I have this vivid childhood memory. I'm in the car with my family (depressed mum, manic dad, angry brother). As usual, I'm anxious! My mind won't shut down. It's winter, which is depressing enough, but I notice something as we speed past the city limits. My anxiety begins to increase tenfold. We're on our way to visit the relatives: angry grandmother, sullen cousin, detached cousin, alcoholic uncle, nervous but nice aunty.
They live in the suburbs. And even though I'm probably only seven or eight at the time, I'm aware of something sinister about the suburbs. My chest begins to tighten as the landscape changes. There is an emptiness in the suburbs. There are fewer trees, and the houses are all the same. Everything is symmetrical, orderly, neat and tidy. Perfect.
I'm frightened by perfection. I know already that I'm imperfect, flawed, that I was a mistake, given up for adoption. I am already trying (and failing) to be perfect. I'm convinced it's the only way I can make amends. This desire will lead me down a dark path. Never thin enough, never pretty enough, never smart enough.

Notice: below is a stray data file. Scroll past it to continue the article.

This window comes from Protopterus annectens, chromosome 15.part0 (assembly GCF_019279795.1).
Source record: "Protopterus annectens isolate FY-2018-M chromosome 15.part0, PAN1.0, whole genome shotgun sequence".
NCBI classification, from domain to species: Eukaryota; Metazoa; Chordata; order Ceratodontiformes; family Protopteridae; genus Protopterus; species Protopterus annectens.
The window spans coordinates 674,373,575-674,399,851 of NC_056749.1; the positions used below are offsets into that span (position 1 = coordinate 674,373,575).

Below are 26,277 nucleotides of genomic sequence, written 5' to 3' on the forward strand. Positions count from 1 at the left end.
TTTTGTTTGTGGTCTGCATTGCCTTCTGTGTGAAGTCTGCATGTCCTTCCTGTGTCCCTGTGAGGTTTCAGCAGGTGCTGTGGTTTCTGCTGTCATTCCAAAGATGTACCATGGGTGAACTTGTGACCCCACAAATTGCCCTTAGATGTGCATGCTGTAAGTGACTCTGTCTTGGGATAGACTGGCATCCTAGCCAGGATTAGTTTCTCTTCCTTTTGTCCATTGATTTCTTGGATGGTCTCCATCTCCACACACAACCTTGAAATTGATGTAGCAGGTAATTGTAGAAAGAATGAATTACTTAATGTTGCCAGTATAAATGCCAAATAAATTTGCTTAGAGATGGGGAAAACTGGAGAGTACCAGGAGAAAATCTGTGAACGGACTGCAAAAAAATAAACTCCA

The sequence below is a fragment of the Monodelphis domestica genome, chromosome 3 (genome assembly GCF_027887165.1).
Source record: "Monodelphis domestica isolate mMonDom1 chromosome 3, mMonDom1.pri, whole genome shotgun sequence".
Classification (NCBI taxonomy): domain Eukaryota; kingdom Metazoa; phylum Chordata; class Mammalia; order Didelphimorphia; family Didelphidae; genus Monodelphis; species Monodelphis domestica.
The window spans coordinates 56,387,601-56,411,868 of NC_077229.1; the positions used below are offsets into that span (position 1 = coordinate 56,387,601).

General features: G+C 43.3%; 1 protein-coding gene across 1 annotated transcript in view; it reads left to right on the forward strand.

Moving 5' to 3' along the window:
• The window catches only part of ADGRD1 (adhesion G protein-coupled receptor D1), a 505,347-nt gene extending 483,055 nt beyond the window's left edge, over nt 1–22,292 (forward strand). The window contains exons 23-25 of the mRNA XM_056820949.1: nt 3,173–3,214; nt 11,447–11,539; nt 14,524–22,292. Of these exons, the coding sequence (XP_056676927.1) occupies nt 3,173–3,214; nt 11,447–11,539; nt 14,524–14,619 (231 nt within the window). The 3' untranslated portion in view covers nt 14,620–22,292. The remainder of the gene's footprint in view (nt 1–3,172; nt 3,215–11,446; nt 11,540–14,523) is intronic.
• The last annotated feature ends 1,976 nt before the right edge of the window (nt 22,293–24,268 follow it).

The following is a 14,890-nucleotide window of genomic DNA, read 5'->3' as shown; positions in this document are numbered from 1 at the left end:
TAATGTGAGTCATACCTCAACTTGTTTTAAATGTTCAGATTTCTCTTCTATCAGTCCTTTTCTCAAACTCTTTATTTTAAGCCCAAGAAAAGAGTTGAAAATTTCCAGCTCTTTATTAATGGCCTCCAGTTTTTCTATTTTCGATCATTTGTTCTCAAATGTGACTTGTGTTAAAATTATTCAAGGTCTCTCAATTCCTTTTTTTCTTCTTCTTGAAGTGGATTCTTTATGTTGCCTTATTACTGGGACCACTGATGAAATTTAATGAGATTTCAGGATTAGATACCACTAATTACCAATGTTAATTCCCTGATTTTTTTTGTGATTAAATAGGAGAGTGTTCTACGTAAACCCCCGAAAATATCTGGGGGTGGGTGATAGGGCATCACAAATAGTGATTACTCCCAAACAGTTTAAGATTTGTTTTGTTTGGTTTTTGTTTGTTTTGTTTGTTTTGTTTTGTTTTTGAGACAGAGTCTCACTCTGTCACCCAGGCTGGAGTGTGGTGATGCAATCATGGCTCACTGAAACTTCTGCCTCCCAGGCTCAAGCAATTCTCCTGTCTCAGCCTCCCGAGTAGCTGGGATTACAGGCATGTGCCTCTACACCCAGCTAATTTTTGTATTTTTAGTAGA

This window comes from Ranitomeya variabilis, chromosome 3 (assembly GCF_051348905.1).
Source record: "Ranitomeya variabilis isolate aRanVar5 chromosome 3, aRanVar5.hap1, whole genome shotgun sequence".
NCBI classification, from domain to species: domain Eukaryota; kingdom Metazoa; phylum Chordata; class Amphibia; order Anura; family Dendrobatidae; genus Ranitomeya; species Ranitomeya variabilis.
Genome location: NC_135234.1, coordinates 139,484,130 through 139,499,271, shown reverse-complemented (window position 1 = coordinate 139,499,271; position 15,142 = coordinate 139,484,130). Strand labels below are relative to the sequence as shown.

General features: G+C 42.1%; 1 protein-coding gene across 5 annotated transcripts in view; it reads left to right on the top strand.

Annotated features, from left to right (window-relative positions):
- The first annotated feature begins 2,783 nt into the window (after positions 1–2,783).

My cousins always have a new hobby. The one closest to me in age does rug-hooking. She brings it out after we arrive, and sits with a serenity that rivals the Madonna, poodle at her feet. I am jealous and miserable. I draw and write poetry, but both seem ridiculous activities. My poems are amateurish rhyming laments. My drawings reflect my desperate need for security and happiness. They are filled with smiley faces, sunshine and rainbows ... none of the things I feel inside. I hate the suburbs.
All these years later, I find myself living in the suburbs. Technically it's not. Technically it's a beautiful seaside "city". The house I live in is anything but suburban. It's ramshackle and old and chaotic, which I love. But it's still the suburbs. Even the small community of creative people here conform to the stereotype of being "creative". They remind me of the skit in Little Britain: "I'm the only artist/writer/musician/gay in the village!"
I have tried my best to conform, because the true heart of any suburb beats to the rhythm of conformity. The worst possible sin is to "stand out". But I just can't do it. Recently, I read Sarah Silverman's autobiography,